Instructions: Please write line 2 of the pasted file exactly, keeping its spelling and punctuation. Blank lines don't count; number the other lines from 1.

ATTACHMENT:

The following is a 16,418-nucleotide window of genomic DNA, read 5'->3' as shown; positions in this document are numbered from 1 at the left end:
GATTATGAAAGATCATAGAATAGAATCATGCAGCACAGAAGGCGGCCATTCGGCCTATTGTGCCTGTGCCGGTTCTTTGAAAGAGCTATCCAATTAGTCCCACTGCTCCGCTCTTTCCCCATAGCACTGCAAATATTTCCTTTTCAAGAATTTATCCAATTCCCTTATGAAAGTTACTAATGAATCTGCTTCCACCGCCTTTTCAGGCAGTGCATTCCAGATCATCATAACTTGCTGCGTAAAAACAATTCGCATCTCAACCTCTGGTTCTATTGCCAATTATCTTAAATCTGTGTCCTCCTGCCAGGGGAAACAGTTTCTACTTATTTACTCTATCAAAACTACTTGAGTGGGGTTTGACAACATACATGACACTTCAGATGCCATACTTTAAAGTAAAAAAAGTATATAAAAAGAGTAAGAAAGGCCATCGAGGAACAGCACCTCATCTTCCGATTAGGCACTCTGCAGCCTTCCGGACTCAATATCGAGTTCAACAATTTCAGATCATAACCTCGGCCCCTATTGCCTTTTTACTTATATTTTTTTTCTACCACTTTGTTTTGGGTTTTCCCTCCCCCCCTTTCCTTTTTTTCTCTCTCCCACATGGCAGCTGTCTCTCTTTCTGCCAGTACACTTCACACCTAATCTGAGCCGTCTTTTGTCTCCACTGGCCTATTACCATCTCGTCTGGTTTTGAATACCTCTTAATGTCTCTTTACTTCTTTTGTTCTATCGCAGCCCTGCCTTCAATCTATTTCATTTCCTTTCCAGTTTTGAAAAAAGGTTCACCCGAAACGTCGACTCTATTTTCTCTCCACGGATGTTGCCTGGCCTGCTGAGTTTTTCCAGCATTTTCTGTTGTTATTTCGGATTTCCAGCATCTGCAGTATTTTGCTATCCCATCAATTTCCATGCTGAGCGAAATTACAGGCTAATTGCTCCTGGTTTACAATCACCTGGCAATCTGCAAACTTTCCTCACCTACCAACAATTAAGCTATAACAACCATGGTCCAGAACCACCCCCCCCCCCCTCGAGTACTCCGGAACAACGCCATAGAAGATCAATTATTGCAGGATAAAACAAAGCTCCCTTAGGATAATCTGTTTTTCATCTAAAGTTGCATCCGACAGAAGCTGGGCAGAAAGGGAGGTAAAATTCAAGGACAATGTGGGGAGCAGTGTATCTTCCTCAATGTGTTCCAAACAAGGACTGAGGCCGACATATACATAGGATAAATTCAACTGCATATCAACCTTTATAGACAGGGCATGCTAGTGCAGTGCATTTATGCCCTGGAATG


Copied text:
GATTATGAAAGATCATAGAATAGAATCATGCAGCACAGAAGGCGGCCATTCGGCCTATTGTGCCTGTGCCGGTTCTTTGAAAGAGCTATCCAATTAGTCCCACTGCTCCGCTCTTTCCCCATAGCACTGCAAATATTTCCTTTTCAAGAATTTATCCAATTCCCTTATGAAAGTTACTAATGAATCTGCTTCCACCGCCTTTTCAGGCAGTGCATTCCAGATCATCATAACTTGCTGCGTAAAAACAATTCGCATCTCAACCTCTGGTTCTATTGCCAATTATCTTAAATCTGTGTCCTCCTGCCAGGGGAAACAGTTTCTACTTATTTACTCTATCAAAACTACTTGAGTGGGGTTTGACAACATACATGACACTTCAGATGCCATACTTTAAAGTAAAAAAAGTATATAAAAAGAGTAAGAAAGGCCATCGAGGAACAGCACCTCATCTTCCGATTAGGCACTCTGCAGCCTTCCGGACTCAATATCGAGTTCAACAATTTCAGATCATAACCTCGGCCCCTATTGCCTTTTTACTTATATTTTTTTTCTACCACTTTGTTTTGGGTTTTCCCTCCCCCCCTTTCCTTTTTTTCTCTCTCCCACATGGCAGCTGTCTCTCTTTCTGCCAGTACACTTCACACCTAATCTGAGCCGTCTTTTGTCTCCACTGGCCTATTACCATCTCGTCTGGTTTTGAATACCTCTTAATGTCTCTTTACTTCTTTTGTTCTATCGCAGCCCTGCCTTCAATCTATTTCATTTCCTTTCCAGTTTTGAAAAAAGGTTCACCCGAAACGTCGACTCTATTTTCTCTCCACGGATGTTGCCTGGCCTGCTGAGTTTTTCCAGCATTTTCTGTTGTTATTTCGGATTTCCAGCATCTGCAGTATTTTGCTATCCCATCAATTTCCATGCTGAGCGAAATTACAGGCTAATTGCTCCTGGTTTACAATCACCTGGCAATCTGCAAACTTTCCTCACCTACCAACAATTAAGCTATAACAACCATGGTCCAGAACCACCCCCCCCCCCCTCGAGTACTCCGGAACAACGCCATAGAAGATCAATTATTGCAGGATAAAACAAAGCTCCCTTAGGATAATCTGTTTTTCATCTAAAGTTGCATCCGACAGAAGCTGGGCAGAAAGGGAGGTAAAATTCAAGGACAATGTGGGGAGCAGTGTATCTTCCTCAATGTGTTCCAAACAAGGACTGAGGCCGACATATACATAGGATAAATTCAACTGCATATCAACCTTTATAGACAGGGCATGCTAGTGCAGTGCATTTATGCCCTGGAATG